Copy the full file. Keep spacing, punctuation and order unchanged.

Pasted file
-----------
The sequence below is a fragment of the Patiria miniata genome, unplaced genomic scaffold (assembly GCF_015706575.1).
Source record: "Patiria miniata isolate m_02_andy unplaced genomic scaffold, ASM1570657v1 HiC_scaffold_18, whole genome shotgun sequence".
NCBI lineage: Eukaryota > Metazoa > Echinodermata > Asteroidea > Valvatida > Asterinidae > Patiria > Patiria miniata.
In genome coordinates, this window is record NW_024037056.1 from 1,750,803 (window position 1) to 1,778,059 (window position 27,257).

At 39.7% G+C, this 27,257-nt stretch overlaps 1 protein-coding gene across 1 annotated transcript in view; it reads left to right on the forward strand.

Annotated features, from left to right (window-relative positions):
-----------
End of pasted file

The sequence below is a fragment of the Patiria miniata genome, unplaced genomic scaffold (assembly GCF_015706575.1).
Source record: "Patiria miniata isolate m_02_andy unplaced genomic scaffold, ASM1570657v1 HiC_scaffold_18, whole genome shotgun sequence".
NCBI lineage: Eukaryota > Metazoa > Echinodermata > Asteroidea > Valvatida > Asterinidae > Patiria > Patiria miniata.
In genome coordinates, this window is record NW_024037056.1 from 1,750,803 (window position 1) to 1,778,059 (window position 27,257).

At 39.7% G+C, this 27,257-nt stretch overlaps 1 protein-coding gene across 1 annotated transcript in view; it reads left to right on the forward strand.

Annotated features, from left to right (window-relative positions):